Brennivín


Brennivín

Brennivín (see also Brännvin) is an Icelandic schnapps, considered the country's signature alcoholic beverage. It is made from fermented potato pulp, and flavoured with caraway seeds. It is sometimes called "svarti dauði" ("black death").

At times it is drunk as a "chaser" after sampling "hákarl", which consists of putrified shark meat, to mask the meat's taste. The word brennivín literally translates into English as 'burning wine', and comes from the same root as brandy, namely "brandewijn" which has its roots in the Dutch language.

Despite its unofficial status as national beverage and a traditional drink for the mid-winter feast of Þorrablót, many Icelanders do not regularly drink it. The drink has a strong taste and high alcohol content (37.5% ABV), and carries an equivocal reputation: despite the fact that Iceland levies huge taxes on most alcoholic beverages, brennivín is actually one of the moderately priced liquors available in the national alcohol store, Vínbúð, and is thus often associated with alcoholics. It's very difficult to find in the United States.

Brennivín is similar to Scandinavian Akvavit, especially the Danish variety, called "brændevin". In Swedish it is called "brännvin", and in Norwegian "brennevin". The steeping of herbs in alcohol to create "Schnapps" is a long-held folk tradition in all Scandinavian countries. Brennivín is featured in the Halldor Laxness novel "Iceland's Bell".

The label is black and was originally designed to discourage people from drinking the beverageFact|date=July 2007}{Fact|date=July 2007. It used to have the letters ÁTVR inside the circle but now it has been replaced by a coastal outline of Iceland.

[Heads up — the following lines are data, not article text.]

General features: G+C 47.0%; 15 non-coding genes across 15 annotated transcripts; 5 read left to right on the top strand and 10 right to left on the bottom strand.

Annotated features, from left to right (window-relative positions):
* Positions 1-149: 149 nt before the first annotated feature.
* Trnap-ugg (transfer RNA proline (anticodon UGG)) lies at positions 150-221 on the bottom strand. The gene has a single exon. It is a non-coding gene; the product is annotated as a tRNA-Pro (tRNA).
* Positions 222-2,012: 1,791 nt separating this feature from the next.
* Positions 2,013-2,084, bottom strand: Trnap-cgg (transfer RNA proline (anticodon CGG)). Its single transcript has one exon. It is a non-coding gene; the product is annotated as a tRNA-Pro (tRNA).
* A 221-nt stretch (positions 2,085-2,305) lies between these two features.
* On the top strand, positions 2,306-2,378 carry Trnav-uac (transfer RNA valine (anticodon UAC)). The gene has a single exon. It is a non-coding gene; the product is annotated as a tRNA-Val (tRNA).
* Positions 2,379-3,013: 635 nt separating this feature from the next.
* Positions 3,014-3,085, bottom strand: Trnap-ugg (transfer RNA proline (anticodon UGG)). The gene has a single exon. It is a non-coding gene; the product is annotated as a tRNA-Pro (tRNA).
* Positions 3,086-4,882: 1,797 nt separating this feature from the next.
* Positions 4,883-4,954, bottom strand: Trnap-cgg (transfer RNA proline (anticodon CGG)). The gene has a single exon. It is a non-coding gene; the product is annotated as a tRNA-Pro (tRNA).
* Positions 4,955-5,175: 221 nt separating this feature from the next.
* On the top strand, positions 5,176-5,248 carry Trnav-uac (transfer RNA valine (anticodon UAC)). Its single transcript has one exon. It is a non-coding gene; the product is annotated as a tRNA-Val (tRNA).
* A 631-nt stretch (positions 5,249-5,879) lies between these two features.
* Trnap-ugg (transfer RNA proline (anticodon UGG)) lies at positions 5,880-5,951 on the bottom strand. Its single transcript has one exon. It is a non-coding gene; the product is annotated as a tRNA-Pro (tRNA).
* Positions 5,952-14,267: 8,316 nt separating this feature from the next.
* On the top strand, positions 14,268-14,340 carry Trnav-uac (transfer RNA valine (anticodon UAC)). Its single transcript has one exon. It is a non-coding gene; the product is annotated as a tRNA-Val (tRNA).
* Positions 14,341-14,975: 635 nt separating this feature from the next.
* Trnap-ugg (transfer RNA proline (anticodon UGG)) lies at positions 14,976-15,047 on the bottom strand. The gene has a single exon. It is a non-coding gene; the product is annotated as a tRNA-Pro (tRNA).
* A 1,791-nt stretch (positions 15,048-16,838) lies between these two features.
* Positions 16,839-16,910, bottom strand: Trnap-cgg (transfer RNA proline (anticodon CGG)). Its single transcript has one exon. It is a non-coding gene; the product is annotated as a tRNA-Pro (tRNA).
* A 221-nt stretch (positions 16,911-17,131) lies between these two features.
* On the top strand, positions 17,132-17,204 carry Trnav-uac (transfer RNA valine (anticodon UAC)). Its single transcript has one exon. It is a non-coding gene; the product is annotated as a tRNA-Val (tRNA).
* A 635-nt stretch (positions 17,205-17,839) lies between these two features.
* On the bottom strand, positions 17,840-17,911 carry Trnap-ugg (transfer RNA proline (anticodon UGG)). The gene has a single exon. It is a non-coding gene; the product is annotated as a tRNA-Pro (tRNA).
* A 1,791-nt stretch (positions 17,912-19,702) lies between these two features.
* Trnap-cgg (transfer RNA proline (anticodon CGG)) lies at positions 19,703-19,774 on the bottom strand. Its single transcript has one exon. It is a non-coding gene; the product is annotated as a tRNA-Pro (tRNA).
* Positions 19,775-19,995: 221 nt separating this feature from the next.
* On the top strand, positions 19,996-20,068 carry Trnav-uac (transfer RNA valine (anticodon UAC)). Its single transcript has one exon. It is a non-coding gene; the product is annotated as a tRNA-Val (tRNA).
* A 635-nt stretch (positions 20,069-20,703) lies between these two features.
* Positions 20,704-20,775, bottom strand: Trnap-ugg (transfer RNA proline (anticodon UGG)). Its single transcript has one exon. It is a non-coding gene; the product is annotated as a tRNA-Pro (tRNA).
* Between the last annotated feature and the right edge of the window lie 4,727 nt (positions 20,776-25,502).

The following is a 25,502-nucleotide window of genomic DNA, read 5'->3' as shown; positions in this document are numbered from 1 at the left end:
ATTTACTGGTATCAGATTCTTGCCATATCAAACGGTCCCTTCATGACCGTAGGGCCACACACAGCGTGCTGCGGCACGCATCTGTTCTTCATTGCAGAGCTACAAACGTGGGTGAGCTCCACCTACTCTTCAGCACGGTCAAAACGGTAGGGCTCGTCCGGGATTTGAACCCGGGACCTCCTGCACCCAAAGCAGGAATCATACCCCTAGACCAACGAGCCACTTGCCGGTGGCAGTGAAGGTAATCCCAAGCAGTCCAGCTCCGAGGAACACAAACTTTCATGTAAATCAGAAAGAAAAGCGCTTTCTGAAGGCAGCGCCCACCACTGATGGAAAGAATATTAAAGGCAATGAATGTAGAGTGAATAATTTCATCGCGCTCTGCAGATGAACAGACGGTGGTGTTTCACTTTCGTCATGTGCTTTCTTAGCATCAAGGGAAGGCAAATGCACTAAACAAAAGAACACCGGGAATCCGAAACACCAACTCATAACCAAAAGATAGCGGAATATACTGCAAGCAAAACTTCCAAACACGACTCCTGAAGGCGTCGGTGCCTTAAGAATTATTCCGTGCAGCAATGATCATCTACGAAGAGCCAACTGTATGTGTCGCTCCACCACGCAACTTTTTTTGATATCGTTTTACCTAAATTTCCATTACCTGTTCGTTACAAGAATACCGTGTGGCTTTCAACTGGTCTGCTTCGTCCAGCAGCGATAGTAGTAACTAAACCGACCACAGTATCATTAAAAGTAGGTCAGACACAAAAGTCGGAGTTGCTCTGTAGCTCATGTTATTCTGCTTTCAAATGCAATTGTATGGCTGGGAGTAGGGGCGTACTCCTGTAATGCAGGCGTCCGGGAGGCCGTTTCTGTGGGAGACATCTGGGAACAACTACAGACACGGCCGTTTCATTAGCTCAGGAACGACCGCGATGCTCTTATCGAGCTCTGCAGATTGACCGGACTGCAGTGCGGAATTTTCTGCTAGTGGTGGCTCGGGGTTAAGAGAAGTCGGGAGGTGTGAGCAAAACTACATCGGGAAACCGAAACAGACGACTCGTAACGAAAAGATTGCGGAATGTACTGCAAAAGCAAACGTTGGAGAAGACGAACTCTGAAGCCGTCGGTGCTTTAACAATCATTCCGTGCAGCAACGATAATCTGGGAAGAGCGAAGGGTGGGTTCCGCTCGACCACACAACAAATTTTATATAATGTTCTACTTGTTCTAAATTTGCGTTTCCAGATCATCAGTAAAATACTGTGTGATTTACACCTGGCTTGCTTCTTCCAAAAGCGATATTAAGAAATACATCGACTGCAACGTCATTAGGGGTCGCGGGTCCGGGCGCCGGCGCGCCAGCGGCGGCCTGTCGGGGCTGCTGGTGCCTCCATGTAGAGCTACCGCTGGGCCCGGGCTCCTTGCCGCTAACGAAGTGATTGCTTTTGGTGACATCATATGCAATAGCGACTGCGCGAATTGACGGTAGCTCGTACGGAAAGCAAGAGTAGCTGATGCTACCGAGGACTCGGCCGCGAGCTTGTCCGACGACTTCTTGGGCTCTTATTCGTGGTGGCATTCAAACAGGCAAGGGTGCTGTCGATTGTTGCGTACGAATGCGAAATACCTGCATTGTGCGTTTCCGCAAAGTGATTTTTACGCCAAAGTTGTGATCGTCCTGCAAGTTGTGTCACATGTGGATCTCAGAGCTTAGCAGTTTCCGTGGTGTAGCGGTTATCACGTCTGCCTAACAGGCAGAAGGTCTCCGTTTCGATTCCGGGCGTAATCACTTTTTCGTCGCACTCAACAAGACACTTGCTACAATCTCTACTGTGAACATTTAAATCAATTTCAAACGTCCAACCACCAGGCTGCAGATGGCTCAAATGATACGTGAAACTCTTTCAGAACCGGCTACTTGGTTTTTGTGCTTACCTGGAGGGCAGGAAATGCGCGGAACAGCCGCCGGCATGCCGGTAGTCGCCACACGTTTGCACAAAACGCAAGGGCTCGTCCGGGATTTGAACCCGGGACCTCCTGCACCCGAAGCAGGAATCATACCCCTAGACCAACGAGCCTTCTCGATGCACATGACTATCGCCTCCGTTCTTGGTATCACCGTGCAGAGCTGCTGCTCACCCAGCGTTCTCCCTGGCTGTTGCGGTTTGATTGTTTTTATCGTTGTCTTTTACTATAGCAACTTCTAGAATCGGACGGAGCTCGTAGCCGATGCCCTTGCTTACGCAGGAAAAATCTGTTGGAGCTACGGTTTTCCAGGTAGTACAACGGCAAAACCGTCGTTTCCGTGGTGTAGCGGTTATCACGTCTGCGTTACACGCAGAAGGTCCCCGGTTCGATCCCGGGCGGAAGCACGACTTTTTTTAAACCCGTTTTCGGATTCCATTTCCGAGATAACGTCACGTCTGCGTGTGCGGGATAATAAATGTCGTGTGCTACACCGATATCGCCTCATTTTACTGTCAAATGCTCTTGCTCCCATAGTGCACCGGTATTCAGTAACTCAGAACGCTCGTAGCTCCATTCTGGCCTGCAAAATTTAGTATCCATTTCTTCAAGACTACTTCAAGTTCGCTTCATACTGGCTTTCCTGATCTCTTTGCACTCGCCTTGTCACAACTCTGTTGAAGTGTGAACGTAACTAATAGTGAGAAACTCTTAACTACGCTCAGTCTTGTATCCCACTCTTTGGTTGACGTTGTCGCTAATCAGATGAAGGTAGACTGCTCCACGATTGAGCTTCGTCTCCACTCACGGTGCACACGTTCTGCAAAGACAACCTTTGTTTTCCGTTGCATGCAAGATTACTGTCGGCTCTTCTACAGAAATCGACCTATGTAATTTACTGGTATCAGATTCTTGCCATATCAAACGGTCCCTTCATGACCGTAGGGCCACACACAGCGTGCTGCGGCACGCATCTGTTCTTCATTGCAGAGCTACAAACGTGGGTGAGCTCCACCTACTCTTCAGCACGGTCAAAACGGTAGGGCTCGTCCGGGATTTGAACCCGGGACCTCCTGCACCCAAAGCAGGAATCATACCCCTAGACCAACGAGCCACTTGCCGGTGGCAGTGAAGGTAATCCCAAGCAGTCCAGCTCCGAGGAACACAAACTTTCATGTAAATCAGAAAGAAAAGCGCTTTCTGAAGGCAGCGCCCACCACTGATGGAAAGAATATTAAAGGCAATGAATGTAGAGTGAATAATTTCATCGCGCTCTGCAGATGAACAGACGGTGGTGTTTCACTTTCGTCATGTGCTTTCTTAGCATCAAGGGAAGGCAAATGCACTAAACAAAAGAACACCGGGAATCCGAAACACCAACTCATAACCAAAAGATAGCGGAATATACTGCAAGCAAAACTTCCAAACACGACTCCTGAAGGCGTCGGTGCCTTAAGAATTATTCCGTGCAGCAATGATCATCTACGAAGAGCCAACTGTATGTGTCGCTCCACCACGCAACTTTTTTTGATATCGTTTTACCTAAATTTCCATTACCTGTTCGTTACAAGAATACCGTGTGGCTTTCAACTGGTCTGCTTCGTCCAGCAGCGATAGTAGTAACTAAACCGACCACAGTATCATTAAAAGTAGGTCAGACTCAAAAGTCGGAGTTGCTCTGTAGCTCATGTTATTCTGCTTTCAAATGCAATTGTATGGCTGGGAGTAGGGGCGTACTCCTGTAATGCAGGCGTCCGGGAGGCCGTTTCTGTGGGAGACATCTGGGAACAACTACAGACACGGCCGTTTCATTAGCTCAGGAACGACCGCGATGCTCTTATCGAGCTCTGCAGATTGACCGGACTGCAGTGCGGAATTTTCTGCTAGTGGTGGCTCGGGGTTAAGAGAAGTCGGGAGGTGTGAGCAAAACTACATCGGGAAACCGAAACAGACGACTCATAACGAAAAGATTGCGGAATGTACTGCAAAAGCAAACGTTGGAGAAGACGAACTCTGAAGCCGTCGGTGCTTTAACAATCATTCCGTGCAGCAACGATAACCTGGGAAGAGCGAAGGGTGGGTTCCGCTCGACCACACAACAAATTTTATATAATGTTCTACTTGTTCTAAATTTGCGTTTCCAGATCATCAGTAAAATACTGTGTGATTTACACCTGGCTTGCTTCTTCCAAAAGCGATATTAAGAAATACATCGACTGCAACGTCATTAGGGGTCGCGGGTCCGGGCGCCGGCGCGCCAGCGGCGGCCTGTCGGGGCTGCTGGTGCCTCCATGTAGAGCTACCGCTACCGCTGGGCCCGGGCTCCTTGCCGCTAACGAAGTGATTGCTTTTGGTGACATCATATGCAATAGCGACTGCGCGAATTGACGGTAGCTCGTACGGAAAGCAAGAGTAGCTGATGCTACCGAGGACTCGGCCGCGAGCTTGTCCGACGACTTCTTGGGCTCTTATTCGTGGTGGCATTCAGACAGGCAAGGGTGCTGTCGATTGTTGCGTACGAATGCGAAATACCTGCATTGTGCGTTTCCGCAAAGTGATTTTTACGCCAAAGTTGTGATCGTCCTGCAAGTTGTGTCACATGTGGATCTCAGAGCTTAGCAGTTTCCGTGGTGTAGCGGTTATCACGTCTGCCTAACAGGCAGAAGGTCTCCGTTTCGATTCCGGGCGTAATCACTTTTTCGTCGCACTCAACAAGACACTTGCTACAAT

Cultural References

*After Heba Þórisdóttir introduced Brennivín to director Quentin Tarantino he decided that this should be a drink that the character Budd, from the "Kill Bill" movies, would be drinking. So in "Kill Bill Vol. 2" you see Budd drinking Brennivín. There was a scene where he explains to the character Elle more about the drink but it was cut before the release of the film.
*Brennivín is mentioned in the Foo Fighters song "Skin and Bones", the line being "brennivín and cigarettes".
*Icelandic films such as Kristnihald undir Jökli, Land og synir, Stuttur Frakki, Djöflaeyjan, Ingaló, Cold Fever, and others have featured the drink.
*In Iceland, it is consumed on Þorláksmessa ("St. Thorlac's Day"), which falls on December 23, the feast day of St. Thorlac. In western Iceland, it was customary to eat cured skate on this day; this custom spread to the whole of Iceland. The skate is usually served with boiled or mashed potatoes, accompanied by a shot of Brennivín.
*Brennivin is mentioned in the Fiery Furnaces song "Tropical-Iceland" the line "black stone beach and a black death bottle".
*Brennivin is the name of a song by The Album Leaf on his Seal Beach album.
*Brennivin is consumed frequently in the novels of the Nobel Prize-winning Icelandic writer Halldor Laxness.
*The song 'Brennivin' appears on the Faroese band Týr's album, Land.

ee also

* Moonshine - Iceland- Dave Grohl of the Foo Fighters also wears a Brennivin T-Shirt in the promotional posters for their 2006 live album, Skin and Bones

References

External links

* [http://www.brennivin.com/ www.brennivin.com]


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